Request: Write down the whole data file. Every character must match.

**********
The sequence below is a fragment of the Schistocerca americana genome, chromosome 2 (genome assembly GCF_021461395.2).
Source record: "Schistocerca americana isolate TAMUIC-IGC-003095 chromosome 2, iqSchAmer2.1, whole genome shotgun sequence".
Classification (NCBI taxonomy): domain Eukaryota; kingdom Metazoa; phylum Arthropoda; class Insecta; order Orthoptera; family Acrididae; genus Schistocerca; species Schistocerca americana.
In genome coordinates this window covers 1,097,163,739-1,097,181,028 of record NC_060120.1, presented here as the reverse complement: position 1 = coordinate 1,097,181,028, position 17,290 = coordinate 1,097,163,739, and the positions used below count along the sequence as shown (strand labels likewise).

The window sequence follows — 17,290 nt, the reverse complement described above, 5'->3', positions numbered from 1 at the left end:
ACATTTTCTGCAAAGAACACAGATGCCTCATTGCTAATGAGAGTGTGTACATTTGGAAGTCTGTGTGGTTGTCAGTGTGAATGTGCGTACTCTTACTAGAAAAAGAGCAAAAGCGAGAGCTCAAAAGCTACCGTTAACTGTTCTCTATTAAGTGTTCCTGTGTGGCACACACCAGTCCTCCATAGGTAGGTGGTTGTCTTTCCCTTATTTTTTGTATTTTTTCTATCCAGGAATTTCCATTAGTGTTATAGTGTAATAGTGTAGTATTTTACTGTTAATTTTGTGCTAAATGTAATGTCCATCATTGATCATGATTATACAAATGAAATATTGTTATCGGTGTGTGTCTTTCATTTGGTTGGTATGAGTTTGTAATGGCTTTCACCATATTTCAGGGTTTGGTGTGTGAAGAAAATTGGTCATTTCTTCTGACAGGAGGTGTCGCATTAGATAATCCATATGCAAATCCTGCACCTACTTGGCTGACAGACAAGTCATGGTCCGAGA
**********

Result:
The sequence below is a fragment of the Schistocerca americana genome, chromosome 2 (genome assembly GCF_021461395.2).
Source record: "Schistocerca americana isolate TAMUIC-IGC-003095 chromosome 2, iqSchAmer2.1, whole genome shotgun sequence".
Classification (NCBI taxonomy): domain Eukaryota; kingdom Metazoa; phylum Arthropoda; class Insecta; order Orthoptera; family Acrididae; genus Schistocerca; species Schistocerca americana.
In genome coordinates this window covers 1,097,163,739-1,097,181,028 of record NC_060120.1, presented here as the reverse complement: position 1 = coordinate 1,097,181,028, position 17,290 = coordinate 1,097,163,739, and the positions used below count along the sequence as shown (strand labels likewise).

The window sequence follows — 17,290 nt, the reverse complement described above, 5'->3', positions numbered from 1 at the left end:
ACATTTTCTGCAAAGAACACAGATGCCTCATTGCTAATGAGAGTGTGTACATTTGGAAGTCTGTGTGGTTGTCAGTGTGAATGTGCGTACTCTTACTAGAAAAAGAGCAAAAGCGAGAGCTCAAAAGCTACCGTTAACTGTTCTCTATTAAGTGTTCCTGTGTGGCACACACCAGTCCTCCATAGGTAGGTGGTTGTCTTTCCCTTATTTTTTGTATTTTTTCTATCCAGGAATTTCCATTAGTGTTATAGTGTAATAGTGTAGTATTTTACTGTTAATTTTGTGCTAAATGTAATGTCCATCATTGATCATGATTATACAAATGAAATATTGTTATCGGTGTGTGTCTTTCATTTGGTTGGTATGAGTTTGTAATGGCTTTCACCATATTTCAGGGTTTGGTGTGTGAAGAAAATTGGTCATTTCTTCTGACAGGAGGTGTCGCATTAGATAATCCATATGCAAATCCTGCACCTACTTGGCTGACAGACAAGTCATGGTCCGAGA